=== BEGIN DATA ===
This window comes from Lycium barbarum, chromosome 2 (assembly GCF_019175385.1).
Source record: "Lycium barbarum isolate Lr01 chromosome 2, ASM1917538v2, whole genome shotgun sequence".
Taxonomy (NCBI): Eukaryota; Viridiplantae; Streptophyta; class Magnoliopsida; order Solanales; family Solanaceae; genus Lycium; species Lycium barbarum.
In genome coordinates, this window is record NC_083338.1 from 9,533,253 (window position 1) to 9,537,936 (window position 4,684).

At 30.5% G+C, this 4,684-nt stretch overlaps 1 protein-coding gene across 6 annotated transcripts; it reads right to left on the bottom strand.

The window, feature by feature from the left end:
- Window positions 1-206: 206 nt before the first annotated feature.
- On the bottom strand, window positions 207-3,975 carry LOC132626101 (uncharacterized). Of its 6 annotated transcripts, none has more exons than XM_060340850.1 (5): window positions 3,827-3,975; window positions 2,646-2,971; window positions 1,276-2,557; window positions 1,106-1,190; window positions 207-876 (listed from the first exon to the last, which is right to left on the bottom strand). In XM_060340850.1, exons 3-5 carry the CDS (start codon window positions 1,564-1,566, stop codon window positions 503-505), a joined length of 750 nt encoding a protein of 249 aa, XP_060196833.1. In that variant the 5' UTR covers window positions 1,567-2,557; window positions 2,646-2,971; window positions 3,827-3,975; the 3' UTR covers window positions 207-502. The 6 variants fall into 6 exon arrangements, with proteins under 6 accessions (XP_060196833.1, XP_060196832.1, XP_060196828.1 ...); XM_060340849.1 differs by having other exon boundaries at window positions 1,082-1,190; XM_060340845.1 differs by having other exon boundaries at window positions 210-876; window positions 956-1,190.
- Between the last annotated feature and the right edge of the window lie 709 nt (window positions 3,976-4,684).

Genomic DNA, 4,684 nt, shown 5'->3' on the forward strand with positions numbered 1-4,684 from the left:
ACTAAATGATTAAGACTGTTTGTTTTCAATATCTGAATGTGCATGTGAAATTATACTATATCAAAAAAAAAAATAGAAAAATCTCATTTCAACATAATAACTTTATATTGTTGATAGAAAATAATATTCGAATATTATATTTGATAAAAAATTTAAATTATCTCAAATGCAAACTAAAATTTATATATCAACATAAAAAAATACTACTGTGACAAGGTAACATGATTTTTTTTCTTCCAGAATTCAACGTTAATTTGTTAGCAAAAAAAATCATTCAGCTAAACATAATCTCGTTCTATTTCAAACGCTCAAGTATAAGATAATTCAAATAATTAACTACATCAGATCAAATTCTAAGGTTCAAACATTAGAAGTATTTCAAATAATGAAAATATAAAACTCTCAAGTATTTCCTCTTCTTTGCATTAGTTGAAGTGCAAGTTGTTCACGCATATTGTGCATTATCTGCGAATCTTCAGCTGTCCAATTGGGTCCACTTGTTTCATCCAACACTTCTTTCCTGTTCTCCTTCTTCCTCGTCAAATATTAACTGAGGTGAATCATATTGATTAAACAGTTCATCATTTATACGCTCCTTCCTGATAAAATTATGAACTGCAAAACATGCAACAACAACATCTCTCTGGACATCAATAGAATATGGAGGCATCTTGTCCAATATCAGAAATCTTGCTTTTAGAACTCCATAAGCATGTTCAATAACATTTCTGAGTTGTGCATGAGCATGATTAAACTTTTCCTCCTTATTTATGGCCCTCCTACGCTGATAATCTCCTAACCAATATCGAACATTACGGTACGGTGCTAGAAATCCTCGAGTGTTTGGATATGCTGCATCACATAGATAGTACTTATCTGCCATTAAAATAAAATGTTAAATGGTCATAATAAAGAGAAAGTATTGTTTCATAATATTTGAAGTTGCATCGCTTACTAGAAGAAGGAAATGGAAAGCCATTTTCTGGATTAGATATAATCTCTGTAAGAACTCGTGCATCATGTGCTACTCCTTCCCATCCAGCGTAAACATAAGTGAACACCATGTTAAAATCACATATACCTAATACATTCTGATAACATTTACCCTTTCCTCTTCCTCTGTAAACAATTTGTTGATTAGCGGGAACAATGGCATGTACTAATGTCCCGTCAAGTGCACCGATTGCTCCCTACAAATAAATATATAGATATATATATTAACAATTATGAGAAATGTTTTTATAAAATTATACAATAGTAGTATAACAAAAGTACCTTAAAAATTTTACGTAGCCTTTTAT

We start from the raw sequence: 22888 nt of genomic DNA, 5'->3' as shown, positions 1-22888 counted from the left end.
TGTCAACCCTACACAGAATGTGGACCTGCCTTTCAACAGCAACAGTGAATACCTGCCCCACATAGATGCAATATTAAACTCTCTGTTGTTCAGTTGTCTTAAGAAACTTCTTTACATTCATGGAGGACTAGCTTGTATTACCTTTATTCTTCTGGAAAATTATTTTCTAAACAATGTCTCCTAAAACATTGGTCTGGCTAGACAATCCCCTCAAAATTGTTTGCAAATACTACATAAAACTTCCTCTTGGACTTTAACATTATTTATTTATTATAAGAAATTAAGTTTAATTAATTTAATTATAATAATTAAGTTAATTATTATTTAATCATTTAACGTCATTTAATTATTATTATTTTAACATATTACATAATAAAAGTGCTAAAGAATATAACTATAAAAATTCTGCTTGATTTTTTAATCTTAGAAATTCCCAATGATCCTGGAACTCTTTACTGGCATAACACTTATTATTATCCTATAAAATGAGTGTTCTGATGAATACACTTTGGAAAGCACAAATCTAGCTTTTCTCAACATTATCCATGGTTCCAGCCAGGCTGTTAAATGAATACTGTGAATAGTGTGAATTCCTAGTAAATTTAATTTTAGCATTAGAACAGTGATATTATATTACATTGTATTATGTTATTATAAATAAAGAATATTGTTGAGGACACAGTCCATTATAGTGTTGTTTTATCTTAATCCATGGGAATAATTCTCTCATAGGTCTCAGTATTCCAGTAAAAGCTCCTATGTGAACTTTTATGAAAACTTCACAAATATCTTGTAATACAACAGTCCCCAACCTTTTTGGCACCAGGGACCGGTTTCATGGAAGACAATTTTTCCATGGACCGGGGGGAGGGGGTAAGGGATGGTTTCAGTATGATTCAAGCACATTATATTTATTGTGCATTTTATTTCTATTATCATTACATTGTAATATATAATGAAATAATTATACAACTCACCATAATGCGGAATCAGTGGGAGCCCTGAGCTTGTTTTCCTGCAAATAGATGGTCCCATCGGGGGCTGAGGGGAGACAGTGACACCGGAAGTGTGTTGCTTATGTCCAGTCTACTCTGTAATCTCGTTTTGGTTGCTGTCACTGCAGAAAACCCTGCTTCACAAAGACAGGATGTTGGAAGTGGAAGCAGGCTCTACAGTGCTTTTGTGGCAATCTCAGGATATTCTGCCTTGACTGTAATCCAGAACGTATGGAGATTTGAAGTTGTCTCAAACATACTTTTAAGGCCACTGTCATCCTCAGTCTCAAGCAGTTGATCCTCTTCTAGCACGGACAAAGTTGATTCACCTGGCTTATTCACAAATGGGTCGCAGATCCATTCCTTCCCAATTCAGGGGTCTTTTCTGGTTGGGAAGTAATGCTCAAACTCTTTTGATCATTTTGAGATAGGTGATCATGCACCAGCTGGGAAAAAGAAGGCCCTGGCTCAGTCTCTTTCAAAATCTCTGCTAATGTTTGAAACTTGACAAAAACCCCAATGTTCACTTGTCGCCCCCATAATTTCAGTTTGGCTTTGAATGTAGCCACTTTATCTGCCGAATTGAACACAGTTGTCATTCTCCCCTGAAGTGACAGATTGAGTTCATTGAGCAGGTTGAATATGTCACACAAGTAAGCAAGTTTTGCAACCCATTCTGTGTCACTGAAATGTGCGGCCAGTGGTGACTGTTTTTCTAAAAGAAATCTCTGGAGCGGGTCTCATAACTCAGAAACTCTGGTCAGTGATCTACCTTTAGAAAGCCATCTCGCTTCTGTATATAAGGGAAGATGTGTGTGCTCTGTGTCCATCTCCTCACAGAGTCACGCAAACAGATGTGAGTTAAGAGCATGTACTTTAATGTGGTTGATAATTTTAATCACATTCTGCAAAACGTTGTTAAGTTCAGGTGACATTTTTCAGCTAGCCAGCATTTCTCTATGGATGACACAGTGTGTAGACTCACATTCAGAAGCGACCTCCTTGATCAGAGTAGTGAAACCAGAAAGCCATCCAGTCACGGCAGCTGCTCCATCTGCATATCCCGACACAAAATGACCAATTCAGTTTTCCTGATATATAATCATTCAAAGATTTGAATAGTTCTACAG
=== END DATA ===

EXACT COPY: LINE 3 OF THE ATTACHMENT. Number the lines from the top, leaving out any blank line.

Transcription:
Taxonomy (NCBI): Eukaryota; Viridiplantae; Streptophyta; class Magnoliopsida; order Solanales; family Solanaceae; genus Lycium; species Lycium barbarum.